Why isn't The World Covered in Poop?

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Thu Apr 09, 2020 6:48 am

It can be near to you or your house an animal is defecating. Each day animal kingdom in this world is producing roughly enough dung that can match the total volume of water pouring over the Victoria Falls. It's a huge quantity, isn’t it? But why this planet isn’t covered by this stuff. In this post, we will learn “Why isn't the world covered in poop?” So stay with us!


At first, let’s learn about the insect that is doing all the hard work for this problem. For this important job, we can thank the humble dung beetle for eating up the excess dung every day. This insect is capable of burying 250 times of dung in a single night according to their body weight. In this world, over 7000 of known species of dung beetle perform cleanup work around the clock across six continents. That’s means everywhere except in Antarctica.

Read: What Would it is Like to Live on The Moon?

How Dung Beetle Work?

Generally, a dung beetle's first task is to locate the dung around it. For this reason, some of the dung beetles are lived at the anal reason for a big animal and ready to leap off when they defecated. Others sniff out feces that animals leave behind. A pile of single elephant dung can attract around 4000 dung beetle in just 15 minutes. That’s means competition is high. Once a beetle finds the dung it must work quickly to secure some of the bounties for itself.

Another thing is that most of the dung beetles fall into one of three main groups. The first one is rollers, the second is tunnelers and the third is dwellers. Dung beetles make dung ball by dung and using their back leg they quickly roll it away from other competitors. During this rolling, some potential partners jump on the dung ball and if the ball maker selected their mate then they dig their dung ball into the soil. When a dung ball is buried completely into the soil then the female lays a single egg on the dung ball.

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Tunnelers have a different approach. Digging underneath a pat, some drag down into the soil and packet it into clumps which are known as brood balls, dung balls or dung “sausages”. It also depends on its shape and size. Male tunnelers sport a spectacular array of horns to fight each other to control the tunnels. Then they defend until female beetles laid her egg. But some tunnelers avoid the fray by masquerading as hornless females and sneaking into tunnels to mate while the guardian's head is turned.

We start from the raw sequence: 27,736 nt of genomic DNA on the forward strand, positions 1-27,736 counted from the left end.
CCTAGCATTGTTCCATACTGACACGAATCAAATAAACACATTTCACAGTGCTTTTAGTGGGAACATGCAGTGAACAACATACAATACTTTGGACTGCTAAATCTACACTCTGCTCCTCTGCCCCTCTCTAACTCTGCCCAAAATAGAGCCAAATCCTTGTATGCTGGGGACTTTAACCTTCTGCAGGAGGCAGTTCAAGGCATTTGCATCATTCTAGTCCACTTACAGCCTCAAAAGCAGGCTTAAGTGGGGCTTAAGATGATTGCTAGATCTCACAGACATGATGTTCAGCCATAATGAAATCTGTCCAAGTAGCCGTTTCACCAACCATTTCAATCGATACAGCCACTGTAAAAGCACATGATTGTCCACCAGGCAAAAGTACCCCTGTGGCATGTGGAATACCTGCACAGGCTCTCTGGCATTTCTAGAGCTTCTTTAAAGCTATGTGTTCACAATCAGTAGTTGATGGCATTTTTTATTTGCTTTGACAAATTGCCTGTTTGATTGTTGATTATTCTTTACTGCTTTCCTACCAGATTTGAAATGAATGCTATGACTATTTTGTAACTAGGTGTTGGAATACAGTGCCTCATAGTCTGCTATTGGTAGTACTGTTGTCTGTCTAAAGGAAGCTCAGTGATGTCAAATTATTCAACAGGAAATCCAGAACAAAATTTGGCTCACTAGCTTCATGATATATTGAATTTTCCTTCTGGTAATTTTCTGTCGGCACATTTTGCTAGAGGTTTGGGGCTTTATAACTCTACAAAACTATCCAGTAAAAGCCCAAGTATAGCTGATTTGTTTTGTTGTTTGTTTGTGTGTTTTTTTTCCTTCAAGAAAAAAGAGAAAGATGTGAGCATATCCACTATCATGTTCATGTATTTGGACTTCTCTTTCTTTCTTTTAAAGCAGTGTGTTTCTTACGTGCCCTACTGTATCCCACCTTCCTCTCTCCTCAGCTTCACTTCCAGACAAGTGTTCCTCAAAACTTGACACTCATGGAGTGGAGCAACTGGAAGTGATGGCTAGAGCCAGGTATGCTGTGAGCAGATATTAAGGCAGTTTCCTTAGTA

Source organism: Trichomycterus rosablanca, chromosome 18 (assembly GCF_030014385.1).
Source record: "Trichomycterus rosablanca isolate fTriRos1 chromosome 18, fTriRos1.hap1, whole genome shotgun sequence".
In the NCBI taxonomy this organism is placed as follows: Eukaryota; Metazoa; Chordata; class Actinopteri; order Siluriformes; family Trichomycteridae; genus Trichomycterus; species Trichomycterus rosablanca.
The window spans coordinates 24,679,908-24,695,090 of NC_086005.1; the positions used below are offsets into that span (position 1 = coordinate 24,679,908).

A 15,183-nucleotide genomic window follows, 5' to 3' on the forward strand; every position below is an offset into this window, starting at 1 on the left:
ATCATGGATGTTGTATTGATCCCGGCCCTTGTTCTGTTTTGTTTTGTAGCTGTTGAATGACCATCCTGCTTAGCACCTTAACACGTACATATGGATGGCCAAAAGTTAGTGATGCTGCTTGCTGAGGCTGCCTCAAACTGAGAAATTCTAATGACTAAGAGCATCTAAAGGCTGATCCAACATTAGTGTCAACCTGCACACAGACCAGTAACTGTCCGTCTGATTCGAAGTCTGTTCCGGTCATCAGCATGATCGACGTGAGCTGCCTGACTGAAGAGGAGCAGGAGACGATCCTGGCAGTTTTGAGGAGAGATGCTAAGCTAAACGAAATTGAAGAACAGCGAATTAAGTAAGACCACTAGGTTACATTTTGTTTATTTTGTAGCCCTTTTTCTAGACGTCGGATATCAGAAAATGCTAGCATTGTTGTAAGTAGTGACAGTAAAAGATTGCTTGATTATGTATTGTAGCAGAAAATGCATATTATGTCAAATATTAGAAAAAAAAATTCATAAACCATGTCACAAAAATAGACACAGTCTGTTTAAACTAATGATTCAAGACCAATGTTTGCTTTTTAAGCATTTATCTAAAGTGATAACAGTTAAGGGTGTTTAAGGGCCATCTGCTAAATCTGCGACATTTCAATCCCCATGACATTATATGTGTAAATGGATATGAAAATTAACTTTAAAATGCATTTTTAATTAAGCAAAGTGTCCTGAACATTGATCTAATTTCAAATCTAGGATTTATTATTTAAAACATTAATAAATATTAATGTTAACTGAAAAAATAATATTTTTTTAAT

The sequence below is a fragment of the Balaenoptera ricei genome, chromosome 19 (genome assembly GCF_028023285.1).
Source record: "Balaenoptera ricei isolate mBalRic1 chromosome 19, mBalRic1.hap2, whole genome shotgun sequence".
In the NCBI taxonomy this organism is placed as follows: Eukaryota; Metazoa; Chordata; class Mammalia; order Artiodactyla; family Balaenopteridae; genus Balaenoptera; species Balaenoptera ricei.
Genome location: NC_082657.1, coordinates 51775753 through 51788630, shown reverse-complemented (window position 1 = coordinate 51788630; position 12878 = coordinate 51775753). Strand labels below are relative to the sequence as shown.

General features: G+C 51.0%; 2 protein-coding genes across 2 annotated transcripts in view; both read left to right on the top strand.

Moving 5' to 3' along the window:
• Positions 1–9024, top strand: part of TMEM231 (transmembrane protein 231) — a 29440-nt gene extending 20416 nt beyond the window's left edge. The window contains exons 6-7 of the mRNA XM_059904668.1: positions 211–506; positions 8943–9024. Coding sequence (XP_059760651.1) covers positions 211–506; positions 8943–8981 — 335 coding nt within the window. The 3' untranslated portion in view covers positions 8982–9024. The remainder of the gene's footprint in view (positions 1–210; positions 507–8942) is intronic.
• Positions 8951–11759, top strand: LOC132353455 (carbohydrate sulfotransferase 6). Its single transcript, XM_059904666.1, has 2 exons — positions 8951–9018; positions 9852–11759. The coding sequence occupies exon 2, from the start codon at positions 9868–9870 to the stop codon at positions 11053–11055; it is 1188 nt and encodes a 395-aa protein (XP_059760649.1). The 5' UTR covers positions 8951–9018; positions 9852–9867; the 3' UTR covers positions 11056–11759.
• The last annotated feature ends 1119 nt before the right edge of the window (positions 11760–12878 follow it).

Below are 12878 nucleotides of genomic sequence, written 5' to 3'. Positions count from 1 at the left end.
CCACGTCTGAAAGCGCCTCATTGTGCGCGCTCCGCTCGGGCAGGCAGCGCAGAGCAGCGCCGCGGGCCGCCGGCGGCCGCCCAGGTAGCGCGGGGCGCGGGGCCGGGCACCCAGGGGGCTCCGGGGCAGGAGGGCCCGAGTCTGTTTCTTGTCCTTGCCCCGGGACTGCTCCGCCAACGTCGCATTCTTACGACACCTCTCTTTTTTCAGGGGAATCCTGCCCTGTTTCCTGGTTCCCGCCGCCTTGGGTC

Now come to the third group of dung beetles. This group of dung beetles takes the most straightforward approach. They lay their egg directly into the ding pat. This also makes their offspring more vulnerable to the prediction than those of the tunnelers and rollers. When the larvae feed, they riddle the dung pat into tunnels and leaving remains that are quickly colonized by bacteria and fungi. Inside the tunnels ball and pat once the larvae hatched they consume the dung before metamorphosing into a pupa. Then the pupa becomes adult beetles.

Effects on Environment:

Dung beetles clear dung and it has an ecological impact. They serve as secondary seed dispersers. Dung from monkeys, wild pigs, and other animals is riddled with various seeds from the various fruits they eat. When dung beetles buried the dung then seeds also buried under the soil. This step also protects the seeds form other predators like a rat.

Life stock live cows and sheep produce a huge amount of dung. That dung contains nutrients that can help plants to grow. All dung beetles dig dung ball near to the root of the tree under the soil and break the nutrients. Dung beetles services value to the farmer in the U.S is about $380 million and in the U.K is about £367 million.

Dung beetles also help us to battle global warming. It reduces greenhouse gasses from the farming sector. If you see any dung beetles around you like in the forest or field, say hi to him or her for their great work.
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